How To Get More Twitch Raids
Getting a raid on Twitch is the ultimate jumpstart. A Twitch raid gives you the opportunity to suddenly grow your average viewers, your followers and explode the awareness of who you are, what you like, what you do and why you do it.
Knowing how huge this can be for a streamer, learning how to get more raids is a common thought and commonly-asked question.
One thing you’ve got to remember with raiding is that the majority of viewers are going to leave very quickly, so you have an extremely short amount of time to convince them to stick around or come back another time. Later in the guide, I’ll explain what you should do if you get raided.
Right place, right time (spotting opportunities)
It always comes back down the classic ‘be consistent’, the more you are online and streaming, the more likely somebody is going to spot you, and/or decide to host you.
But while you could be streaming Fortnite 45 hours a week, it still doesn’t mean you’ll be spotted among the thousands of other streamers. Being aware of your surroundings (how popular the game you are playing is, the common trends in when it is played — and viewed — and jumping on a new game or an old game with a big update/hype around it) is incredibly important to increase your chances of a random and viral raid.
Look out for a large streamer in a usually small category or game, they may end the stream and want to support other creators in that game. You may get lucky…
I found this quote from Redditor AvalonAngel84 to be a perfect explainer as to why most Twitch streamers raid:
“I usually raid people that I know & follow, or if nobody is online or I know a person is going to stop soon I usually pick somebody who is streaming the same game. I check out their channel for a few seconds to see if they are somebody that I would enjoy watching and then go ahead and raid them.”
Make friends (networking)
The biggest reason somebody is going to raid (or host) you is because you are their friend and they want to help you. Therefore the best way to encourage this is to make more friends. Engage with other streamers and their streams, naturally develop friendships like you would in real life.
I’m not recommending that you try and be everybody’s best friend, see them as ‘transactional’ only and jump into everyone's stream asking to be their “BFF’S 4EVER” — that’s not what you would do in real life is it?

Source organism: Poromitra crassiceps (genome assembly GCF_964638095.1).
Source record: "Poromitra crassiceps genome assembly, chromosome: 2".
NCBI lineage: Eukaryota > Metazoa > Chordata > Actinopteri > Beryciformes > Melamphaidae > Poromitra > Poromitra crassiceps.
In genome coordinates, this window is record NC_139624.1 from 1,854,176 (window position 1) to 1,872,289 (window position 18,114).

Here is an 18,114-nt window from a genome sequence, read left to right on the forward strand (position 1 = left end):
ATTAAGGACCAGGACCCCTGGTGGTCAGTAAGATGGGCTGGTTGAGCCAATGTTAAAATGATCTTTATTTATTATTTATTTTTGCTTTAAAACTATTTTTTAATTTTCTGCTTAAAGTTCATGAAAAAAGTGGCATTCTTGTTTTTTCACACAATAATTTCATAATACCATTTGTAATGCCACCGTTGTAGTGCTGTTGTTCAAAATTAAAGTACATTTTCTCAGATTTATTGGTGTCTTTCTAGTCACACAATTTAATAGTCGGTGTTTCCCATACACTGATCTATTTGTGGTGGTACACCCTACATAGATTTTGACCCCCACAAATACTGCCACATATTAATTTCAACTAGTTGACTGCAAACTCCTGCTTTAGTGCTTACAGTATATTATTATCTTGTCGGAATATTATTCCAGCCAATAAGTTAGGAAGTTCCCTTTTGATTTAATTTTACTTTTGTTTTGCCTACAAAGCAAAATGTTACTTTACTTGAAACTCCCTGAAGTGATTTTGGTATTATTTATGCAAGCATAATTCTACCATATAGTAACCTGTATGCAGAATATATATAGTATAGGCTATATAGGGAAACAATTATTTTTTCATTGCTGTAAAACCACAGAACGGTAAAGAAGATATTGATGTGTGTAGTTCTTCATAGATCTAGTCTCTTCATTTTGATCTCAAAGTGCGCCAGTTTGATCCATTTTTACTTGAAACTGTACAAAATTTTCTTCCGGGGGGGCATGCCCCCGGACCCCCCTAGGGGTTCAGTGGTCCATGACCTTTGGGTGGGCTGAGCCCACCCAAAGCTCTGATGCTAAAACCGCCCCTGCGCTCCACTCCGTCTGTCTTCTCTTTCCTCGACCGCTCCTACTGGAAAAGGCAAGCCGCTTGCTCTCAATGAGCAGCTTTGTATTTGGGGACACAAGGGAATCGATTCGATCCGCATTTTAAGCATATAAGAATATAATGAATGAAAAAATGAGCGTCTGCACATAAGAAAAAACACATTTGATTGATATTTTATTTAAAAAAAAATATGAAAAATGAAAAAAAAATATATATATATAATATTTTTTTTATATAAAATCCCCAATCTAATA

You want to start naturally building friendships with other streamers and content creators, ask them how they are, talk about the games they like to play or the current meta. Get to know them as a real person outside of Twitch, Discord or Steam. If it doesn’t feel right, natural or they aren’t keen, then do what you’d do in real life with somebody you met at school, college, uni, a coffee shop, work or at a party.
Every friendship offers each person something of ‘value’. Whether this is caring, being entertaining or helping them develop something. You could help a fellow streamer by helping them understand the game better, by creating artwork for them, for helping them run their Discord, giving them advice in something you are an expert in or just by promoting
So, don’t go into their chats and spam ‘raid me pls’ or ‘please be friends so you can follow me’, that’s not real, and you’d never do that in real life at a friend’s house?
What should I do if I get raided?
If you are being raided, there are many things you should do, a few you could do, and ultimately no rules to why you do them. If it fits the style (brand) of your stream and it’s authentically you, then you’ve gotta’ do it!
- Thank the raiding streamer and their new viewers for raiding you, it’s an incredibly exciting moment and you want them to feel the love as much as you currently do.
- If you know the streamer raiding you, ask them how their stream was going, talk about what you love about their content and their community. It’ll make them feel warm & fuzzy inside and potentially make them want to do it more!
- Give the streamer a shoutout in your chat (you can get a mod to do this or set up a custom command in a bot like Nightbot)
- Describe who you are and what you do on your stream — a lot of these viewers may know nothing about you and so they need to know why you stream, what games you commonly play and things you normally do. Feel free to promote your Discord, Website or social media accounts here! Don’t turn this into an essay though, they will decide within seconds whether they want to stick around or not…
- Engage with the new viewers, ask them questions and gently bring them into your community’s common discussion points.
BTW; these rules definitely apply to a big host too.
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